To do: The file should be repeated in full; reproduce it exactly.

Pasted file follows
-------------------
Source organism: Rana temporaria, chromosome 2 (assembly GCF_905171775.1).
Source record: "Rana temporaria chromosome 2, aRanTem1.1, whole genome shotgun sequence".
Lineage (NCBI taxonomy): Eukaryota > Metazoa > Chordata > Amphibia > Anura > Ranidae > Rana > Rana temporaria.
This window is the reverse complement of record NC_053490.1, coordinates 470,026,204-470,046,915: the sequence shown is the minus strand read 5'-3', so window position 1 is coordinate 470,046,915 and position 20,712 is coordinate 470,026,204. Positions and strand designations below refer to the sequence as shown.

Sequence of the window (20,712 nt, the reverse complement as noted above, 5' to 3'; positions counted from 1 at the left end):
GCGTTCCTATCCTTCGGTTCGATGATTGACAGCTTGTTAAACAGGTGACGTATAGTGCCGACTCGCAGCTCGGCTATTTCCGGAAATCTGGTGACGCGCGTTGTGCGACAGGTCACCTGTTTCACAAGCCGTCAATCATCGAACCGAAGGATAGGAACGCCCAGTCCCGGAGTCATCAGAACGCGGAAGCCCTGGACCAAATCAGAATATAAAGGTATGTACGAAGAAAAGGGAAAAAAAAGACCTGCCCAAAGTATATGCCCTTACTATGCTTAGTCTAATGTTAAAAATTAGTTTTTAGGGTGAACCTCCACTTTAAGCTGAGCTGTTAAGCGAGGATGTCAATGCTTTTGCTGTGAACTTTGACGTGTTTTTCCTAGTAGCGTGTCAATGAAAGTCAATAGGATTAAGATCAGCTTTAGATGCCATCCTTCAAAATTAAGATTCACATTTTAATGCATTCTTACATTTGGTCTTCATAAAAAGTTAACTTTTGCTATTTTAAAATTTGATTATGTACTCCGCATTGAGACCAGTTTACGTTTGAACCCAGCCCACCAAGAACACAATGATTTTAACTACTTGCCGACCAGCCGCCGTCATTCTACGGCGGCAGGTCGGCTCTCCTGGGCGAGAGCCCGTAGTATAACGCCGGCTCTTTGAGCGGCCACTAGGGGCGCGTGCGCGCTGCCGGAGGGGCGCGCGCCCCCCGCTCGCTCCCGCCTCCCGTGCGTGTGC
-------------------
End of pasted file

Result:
Source organism: Rana temporaria, chromosome 2 (assembly GCF_905171775.1).
Source record: "Rana temporaria chromosome 2, aRanTem1.1, whole genome shotgun sequence".
Lineage (NCBI taxonomy): Eukaryota > Metazoa > Chordata > Amphibia > Anura > Ranidae > Rana > Rana temporaria.
This window is the reverse complement of record NC_053490.1, coordinates 470,026,204-470,046,915: the sequence shown is the minus strand read 5'-3', so window position 1 is coordinate 470,046,915 and position 20,712 is coordinate 470,026,204. Positions and strand designations below refer to the sequence as shown.

Sequence of the window (20,712 nt, the reverse complement as noted above, 5' to 3'; positions counted from 1 at the left end):
GCGTTCCTATCCTTCGGTTCGATGATTGACAGCTTGTTAAACAGGTGACGTATAGTGCCGACTCGCAGCTCGGCTATTTCCGGAAATCTGGTGACGCGCGTTGTGCGACAGGTCACCTGTTTCACAAGCCGTCAATCATCGAACCGAAGGATAGGAACGCCCAGTCCCGGAGTCATCAGAACGCGGAAGCCCTGGACCAAATCAGAATATAAAGGTATGTACGAAGAAAAGGGAAAAAAAAGACCTGCCCAAAGTATATGCCCTTACTATGCTTAGTCTAATGTTAAAAATTAGTTTTTAGGGTGAACCTCCACTTTAAGCTGAGCTGTTAAGCGAGGATGTCAATGCTTTTGCTGTGAACTTTGACGTGTTTTTCCTAGTAGCGTGTCAATGAAAGTCAATAGGATTAAGATCAGCTTTAGATGCCATCCTTCAAAATTAAGATTCACATTTTAATGCATTCTTACATTTGGTCTTCATAAAAAGTTAACTTTTGCTATTTTAAAATTTGATTATGTACTCCGCATTGAGACCAGTTTACGTTTGAACCCAGCCCACCAAGAACACAATGATTTTAACTACTTGCCGACCAGCCGCCGTCATTCTACGGCGGCAGGTCGGCTCTCCTGGGCGAGAGCCCGTAGTATAACGCCGGCTCTTTGAGCGGCCACTAGGGGCGCGTGCGCGCTGCCGGAGGGGCGCGCGCCCCCCGCTCGCTCCCGCCTCCCGTGCGTGTGC